"http://www.w3.org/TR/xhtml1/DTD/xhtml1-transitional.dtd"> AMANDA WHITE
interviewed By: Rotten
I always look forward to submissions for reviews for Punk Globe, you never know who you will meet, hear and converse with.

This month I had the pleasure of talking with Amanda White, who is promoting her new album TOYSHOP, and what a voice she has...

The album is an eclectic mix, with Blues based tunes, some Rock based tunes, and even a song called "MONICA'S GETTING HER TITS DONE" .....A cool song that has a Punky vibe and a great title.........I must admit that it caught my attention firstly.because of that.

I would ask anyone who loves Female Vocalists to check out Amanda's music, as she really DOES have a great voice.

So, without further ado, lets find out more about Amanda and TOYSHOP.
Punk Globe: Hello Amanda, You have a wide and varied musical background, Tell us how you got your start in music and why you wanted to be in music.
Amanda: Besides the usual aborted piano lessons as a child, I had no musical training until I suddenly decided to become a singer at 14, and jumped into taking lessons. It sounds young, but as it was I was a late bloomer- my town hosted a world-renowned children's chorus that churned out all the high school's good singers, so when I hit the scene it was like, "Whoah, where did this person come from?" Because everyone else had been singing since they were 7..

Punk Globe: What are your biggest influences and why?

Amanda: It could be anything. I could name you an influence for almost every song on the album, not just artists but specific songs that inspired me. Musical ideas on my album came from Muse, Letters to Cleo, Lacuna Coil, Amanda Palmer, Evanescence, and a couple really obscure bands that I happened to be familiar with.
Punk Globe: Tell us about the TOYSHOP album.
Amanda: Toyshop is my first solo album- my first real rock album at all. I think the songs cover kind of a wide expanse of styles, but I guess all musicians think that about their music, so I didn't worry about it. Martin Bisi produced, and Ross Byron played both guitar and bass (not at the same time) and Vincent Ambrose played drums. I wrote all the songs, some from the years I lived in Paris and some since I've been back in New York.
Punk Globe: Where do you get your inspiration for lyrics and tunes?
Amanda: I'm one of those lucky people who usually feels my music and lyrics at the same time. Then I let the music take its course, and I go back and try to work the lyrics that came out of my mouth into something that makes sense.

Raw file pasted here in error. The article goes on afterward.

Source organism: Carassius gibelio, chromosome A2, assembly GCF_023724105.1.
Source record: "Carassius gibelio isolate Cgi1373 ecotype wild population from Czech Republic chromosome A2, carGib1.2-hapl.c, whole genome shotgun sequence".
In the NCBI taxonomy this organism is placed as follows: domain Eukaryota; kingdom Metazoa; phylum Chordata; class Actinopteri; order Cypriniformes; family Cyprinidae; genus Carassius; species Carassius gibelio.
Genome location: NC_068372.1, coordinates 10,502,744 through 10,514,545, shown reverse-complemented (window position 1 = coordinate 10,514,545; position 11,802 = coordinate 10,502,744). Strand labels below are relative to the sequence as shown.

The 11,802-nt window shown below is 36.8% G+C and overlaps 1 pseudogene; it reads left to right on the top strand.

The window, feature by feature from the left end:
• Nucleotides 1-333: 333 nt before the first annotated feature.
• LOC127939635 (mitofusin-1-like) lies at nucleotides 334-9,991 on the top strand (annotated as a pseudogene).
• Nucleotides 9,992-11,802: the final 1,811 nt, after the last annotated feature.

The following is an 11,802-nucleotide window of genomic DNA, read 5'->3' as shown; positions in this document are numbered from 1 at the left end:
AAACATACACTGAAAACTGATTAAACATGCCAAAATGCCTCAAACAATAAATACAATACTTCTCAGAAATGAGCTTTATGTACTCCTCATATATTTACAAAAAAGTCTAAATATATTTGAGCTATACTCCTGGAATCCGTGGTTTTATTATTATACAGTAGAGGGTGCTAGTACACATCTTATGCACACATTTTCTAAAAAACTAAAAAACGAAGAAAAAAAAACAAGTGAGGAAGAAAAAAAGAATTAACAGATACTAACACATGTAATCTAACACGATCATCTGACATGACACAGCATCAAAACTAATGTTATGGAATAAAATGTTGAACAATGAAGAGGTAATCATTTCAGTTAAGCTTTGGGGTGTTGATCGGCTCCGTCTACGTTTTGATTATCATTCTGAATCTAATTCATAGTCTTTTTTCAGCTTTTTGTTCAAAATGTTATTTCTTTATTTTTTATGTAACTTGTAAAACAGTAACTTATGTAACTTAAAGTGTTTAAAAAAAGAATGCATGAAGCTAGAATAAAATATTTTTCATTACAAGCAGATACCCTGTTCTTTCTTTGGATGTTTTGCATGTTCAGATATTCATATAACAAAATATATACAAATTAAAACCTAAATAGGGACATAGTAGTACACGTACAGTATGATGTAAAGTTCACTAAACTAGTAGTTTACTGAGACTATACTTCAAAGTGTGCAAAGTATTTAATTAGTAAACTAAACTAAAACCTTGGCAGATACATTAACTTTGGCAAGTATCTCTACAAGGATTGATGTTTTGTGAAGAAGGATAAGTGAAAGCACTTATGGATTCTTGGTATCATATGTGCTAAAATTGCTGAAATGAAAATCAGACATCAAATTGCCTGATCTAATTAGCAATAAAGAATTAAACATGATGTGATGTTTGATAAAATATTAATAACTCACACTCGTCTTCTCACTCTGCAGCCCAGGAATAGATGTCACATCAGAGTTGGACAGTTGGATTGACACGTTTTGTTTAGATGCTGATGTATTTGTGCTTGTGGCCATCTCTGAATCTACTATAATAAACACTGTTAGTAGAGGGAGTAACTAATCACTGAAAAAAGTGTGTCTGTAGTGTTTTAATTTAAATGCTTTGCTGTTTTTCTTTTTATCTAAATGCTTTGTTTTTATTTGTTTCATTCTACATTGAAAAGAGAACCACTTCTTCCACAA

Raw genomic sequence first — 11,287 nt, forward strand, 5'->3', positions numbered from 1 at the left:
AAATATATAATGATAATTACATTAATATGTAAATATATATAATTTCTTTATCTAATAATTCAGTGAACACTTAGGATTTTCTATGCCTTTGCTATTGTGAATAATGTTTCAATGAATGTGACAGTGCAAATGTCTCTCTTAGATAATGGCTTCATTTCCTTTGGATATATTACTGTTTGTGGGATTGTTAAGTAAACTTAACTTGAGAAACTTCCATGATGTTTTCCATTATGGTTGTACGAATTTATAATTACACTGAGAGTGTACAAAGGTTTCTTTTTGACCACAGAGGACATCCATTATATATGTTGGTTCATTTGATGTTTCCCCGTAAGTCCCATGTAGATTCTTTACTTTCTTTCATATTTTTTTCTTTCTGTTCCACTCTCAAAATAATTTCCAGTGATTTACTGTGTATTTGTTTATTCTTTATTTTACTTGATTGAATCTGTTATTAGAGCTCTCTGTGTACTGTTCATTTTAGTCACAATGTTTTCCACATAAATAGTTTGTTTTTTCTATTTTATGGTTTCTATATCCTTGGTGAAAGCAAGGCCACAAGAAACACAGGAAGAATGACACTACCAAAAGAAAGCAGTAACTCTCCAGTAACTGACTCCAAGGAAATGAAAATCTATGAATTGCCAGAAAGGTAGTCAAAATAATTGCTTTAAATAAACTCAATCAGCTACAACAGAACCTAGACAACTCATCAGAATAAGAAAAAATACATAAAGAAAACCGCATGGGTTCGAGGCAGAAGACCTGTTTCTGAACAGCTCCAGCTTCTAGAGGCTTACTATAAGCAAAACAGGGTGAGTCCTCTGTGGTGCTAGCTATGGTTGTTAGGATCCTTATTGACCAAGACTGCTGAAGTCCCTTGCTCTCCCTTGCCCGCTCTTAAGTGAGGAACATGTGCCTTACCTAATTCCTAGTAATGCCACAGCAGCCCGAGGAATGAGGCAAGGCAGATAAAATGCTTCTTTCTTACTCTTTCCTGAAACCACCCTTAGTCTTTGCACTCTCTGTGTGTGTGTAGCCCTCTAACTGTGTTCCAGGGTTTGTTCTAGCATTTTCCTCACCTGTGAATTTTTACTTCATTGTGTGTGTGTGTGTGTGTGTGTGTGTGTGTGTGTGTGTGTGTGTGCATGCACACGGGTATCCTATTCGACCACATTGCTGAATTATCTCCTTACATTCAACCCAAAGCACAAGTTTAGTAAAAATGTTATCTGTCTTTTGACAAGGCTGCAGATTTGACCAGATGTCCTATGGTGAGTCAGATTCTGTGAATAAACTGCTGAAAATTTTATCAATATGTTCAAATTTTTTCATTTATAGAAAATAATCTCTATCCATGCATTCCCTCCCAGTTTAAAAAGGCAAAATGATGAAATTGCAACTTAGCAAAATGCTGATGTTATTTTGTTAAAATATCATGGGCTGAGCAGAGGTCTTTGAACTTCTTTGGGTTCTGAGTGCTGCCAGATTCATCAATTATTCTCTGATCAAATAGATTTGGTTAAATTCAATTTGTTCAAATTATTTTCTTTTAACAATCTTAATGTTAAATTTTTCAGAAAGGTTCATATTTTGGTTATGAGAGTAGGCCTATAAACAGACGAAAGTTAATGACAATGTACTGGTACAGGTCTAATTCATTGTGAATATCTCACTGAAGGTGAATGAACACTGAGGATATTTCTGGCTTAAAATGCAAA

Punk Globe: Do you feel the barriers of music being a "guys only" thing have been broken down fully, and who would you attribute it to?
Amanda: I don't think the modern music industry has ever been a guys only thing. I think women in music really came into their own when operatic castrati fell out of fashion in the late 18th century, and the female soprano became the star around which an opera orbited- a position which we still hold in the classical world.

In the rock world, I don't think the problem is that women aren't allowed- it's that they're not taken seriously as musicians. Especially if you're a singer. People have this idea that you're just some chick who wants to play dress-up and be the center of attention. I can be singing circles around every guy on in the room and sight-read music and know more theory and terminology than anyone around me, but because I'm a girl and don't play an instrument, people treat me like I'm just here to be eye candy.
Punk Globe: If you could play with anyone or have them cover your songs, who would it be and why?
Amanda: I would love to add some cool opera vocals or gregorian chant to some famous person's album. I don't know how many people can cover my songs though- the vocals can get pretty high for most rock singers. But for whoever's got the range, I'd be honored.
Punk Globe: Did you find the recording process easy or was it a fraught experience like most I hear of?
Amanda: Recording was not difficult, although I was on a tight budget so I was always worried about time. If things hadn't been rushed it would have been nice. But as for my part, I recorded all the lead vocals in one day. Nothing hard about it. I just brought a couple beers for when my voice got tired. Recording the drum and bass were hard, because we were totally under rehearsed- I was in the middle of rehearsing an opera in Western New York and bussed back down just for two days to do the tracks, and some of the songs we had never even practiced. But we pulled it off with flying colors. I took to conducting a couple times, which is weird in a rock setting, but extremely effective if you can get the band to watch you.
Punk Globe: Whats next for Amanda White?
Amanda: Well, I'll be doing a solo Midwest tour late September-early October, and then it's back to the East coast to do a couple operas. I'll be singing one of the most difficult opera roles in the world, Zerbinetta in Ariadne auf Naxos, at Brooklyn Repertory Opera in December, so I've got a lot of practicing to do.
Punk Globe: Where can we find out more about and buy TOYSHOP?
Amanda: After my CD release on September 24 at Spike Hill in Brooklyn, the CD will be available through the usual indie outlets- CD Baby, iTunes, and at my live shows. All the info will be on my website, www.notjustanotherprettyvoice.com